Some questions this novel raises is; Is this an accurate representation of what black female women experienced? I wonder if in real life, sisters would be reunited with each other after so many years apart. This relates to questions about whether the ending is realistic, ar a sort of figment of the authors’ imagination. 

Overall, this novel has a vast amount of emotion put into it, making it compelling to read. I was not overly impressed with this novel in terms of the plot, because it is feels like there are no twists and turns or anything to make me feel excited to read the next chapter. I felt like something awful might happen with every page, whether it was physically or emotionally. 

“In a Grove” Response Blog Post (WDolan)

This story is sad, but it covers multiple global issues. Problems such as some men’s desire for women, inability to understand other people’s cultures, and the meaning of life. I was intrigued by the authors idea to include a medium to interpret the last thoughts of the murdered man. I wonder whether she wanted to spark confusion or questions about whether the medium was credible or accurate.

WDolan_Reflection on My Writing

My writing has changed since September as I have learned to be more specific when explaining the points I have brought up in the assessments. I think I have strived to be become a better English writer because I became extremely annoyed by the first two weeks of the teacher constantly telling me I was not being specific enough. I have also been able to present my ideas in logical order and build the intensity better than the beginning of the year.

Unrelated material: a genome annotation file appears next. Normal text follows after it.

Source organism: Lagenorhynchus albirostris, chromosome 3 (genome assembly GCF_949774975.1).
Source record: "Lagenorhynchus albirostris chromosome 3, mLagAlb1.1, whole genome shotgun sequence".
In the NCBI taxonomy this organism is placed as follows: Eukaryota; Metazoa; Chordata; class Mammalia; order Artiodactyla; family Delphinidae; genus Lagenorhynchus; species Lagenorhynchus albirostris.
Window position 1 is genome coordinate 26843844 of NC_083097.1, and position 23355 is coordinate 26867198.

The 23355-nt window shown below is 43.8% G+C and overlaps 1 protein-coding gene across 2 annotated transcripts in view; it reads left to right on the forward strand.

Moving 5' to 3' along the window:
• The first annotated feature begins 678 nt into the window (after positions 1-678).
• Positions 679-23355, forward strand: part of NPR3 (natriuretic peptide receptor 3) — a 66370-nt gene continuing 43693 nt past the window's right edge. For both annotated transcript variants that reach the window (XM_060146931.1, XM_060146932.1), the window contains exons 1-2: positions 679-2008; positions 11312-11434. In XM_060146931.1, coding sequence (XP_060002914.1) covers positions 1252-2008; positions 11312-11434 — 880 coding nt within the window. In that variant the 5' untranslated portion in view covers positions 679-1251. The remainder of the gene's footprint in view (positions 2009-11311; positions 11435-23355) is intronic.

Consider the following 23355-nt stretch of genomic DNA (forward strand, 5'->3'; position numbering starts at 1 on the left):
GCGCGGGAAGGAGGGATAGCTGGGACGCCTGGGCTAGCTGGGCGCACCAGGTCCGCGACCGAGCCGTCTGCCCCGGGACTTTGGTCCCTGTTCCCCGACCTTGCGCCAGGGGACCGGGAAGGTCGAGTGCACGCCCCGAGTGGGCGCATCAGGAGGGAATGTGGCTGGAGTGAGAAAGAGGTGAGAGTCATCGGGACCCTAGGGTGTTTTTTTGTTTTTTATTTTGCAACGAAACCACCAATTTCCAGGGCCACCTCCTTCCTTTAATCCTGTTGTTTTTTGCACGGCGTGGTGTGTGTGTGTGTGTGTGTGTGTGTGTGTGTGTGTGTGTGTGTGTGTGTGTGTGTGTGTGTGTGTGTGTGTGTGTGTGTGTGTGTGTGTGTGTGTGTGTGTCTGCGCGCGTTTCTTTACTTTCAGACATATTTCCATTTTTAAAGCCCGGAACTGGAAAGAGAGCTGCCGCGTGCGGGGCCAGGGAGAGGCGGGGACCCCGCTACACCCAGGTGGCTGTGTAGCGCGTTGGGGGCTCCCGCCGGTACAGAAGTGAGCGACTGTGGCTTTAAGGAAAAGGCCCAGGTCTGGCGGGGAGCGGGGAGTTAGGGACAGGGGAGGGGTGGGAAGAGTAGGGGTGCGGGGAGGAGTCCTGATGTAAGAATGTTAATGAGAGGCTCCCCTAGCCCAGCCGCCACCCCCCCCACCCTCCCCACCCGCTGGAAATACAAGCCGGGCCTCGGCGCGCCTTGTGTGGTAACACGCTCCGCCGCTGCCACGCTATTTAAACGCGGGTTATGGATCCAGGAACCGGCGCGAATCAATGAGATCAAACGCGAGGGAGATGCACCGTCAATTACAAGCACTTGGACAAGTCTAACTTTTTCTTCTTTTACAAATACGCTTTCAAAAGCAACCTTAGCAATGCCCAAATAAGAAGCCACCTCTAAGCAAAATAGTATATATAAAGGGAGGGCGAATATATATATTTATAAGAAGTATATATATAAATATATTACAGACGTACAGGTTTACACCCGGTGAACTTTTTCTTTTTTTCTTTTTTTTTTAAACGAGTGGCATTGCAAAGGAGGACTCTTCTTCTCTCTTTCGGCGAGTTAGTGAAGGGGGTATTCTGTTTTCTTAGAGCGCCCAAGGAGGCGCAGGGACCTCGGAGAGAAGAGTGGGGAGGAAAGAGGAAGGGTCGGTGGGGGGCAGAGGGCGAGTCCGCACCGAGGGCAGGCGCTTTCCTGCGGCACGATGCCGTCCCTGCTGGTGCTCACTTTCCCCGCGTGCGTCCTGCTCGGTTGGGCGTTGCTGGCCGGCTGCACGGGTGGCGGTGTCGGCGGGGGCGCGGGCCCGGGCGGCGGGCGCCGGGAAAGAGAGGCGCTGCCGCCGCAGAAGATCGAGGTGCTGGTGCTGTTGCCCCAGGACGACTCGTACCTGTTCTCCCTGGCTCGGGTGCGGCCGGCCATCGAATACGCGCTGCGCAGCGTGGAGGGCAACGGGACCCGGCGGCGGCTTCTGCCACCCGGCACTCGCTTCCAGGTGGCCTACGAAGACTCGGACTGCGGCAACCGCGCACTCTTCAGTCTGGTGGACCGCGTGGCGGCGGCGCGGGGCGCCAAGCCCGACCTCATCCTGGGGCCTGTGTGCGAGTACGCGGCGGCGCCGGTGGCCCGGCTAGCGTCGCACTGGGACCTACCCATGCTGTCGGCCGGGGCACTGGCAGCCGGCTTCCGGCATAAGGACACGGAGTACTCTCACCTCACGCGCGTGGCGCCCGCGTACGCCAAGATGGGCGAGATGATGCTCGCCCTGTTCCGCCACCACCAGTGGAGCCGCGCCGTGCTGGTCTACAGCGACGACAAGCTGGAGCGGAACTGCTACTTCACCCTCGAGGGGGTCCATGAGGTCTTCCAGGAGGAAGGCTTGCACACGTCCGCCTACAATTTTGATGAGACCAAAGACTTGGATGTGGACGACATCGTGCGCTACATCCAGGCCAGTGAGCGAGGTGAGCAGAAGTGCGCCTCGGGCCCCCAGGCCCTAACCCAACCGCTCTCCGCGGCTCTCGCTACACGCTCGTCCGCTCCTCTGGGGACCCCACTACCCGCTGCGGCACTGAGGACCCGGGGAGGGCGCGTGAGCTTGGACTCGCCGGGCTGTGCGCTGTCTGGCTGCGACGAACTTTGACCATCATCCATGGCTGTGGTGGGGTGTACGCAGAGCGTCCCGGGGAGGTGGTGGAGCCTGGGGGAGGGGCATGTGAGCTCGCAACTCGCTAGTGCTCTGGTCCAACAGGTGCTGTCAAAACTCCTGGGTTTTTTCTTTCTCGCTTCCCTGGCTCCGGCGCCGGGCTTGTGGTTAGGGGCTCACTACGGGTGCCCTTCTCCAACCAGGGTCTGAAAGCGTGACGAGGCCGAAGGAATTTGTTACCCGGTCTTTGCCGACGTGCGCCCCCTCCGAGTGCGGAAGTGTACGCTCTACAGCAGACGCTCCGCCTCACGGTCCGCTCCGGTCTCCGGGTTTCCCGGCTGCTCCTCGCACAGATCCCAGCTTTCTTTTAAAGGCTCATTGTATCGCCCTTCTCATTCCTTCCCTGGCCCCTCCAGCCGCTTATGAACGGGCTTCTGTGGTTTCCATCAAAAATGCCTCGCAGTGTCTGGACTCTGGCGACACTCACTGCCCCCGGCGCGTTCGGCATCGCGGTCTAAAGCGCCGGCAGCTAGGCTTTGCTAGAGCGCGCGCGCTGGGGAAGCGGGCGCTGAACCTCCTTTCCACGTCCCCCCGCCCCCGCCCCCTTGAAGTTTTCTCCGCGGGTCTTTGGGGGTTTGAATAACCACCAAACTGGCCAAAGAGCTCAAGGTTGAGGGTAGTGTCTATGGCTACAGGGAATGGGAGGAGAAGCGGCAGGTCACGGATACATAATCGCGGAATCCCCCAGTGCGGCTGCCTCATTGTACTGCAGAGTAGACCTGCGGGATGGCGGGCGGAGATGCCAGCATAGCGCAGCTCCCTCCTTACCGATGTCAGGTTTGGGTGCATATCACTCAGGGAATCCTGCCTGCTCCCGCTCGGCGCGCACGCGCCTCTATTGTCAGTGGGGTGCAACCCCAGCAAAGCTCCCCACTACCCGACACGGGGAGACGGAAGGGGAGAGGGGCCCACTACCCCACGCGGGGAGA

To improve the quality of my writing, I need to think more critically to gain a 360 degree perspective of all aspect of the stories or texts I am reading. I need to increase my vocabulary and not let my bias interfere with the facts or approach of a story. I find that making shorter and simpler sentences is easier, meaning I no longer feel the need to use sophisticated words to make my assignments “sound better”. 

WDolan The Awakening Personal Response

In Kate Chopin’s “The Awakening”, the reader learns the story of a woman named Edna, who grappled with the ideas of being a wife living a traditional life, being self-reliant, and free-willed individual. Edna represents the idea of teleology. She has reasons for why she has many affairs, but does not necessarily know about the causes in which they arise. However, seeing how this is frowned upon in the story, it seems society follows more consequentialist principles.

In the beginning of the story, I had the impression that Edna was selfish. It seemed she wanted whatever she liked and was not considerate of other people’s feelings. On page 136 she says: “To-day it is Arobin: to-morrow it will be someone else”. This may seem selfish, but when an individual is unhappy, their feelings are valid. However, they are not always right. Was Edna justified to end her life and leave her children? Was it better for them to not have a scandal caused by Edna inflicted on them? Her final thoughts are about people she cares about. She thinks of Robert, (“There was no human being whom she wanted near her except Robert…” pg 136), and her children. Despite this, it does seem she realizes all the positivity within her life has been stripped away from her, once she was abandoned by her family. Did she really love the ones she was surrounded by? Or were they obstacles and preventing her from having other affairs?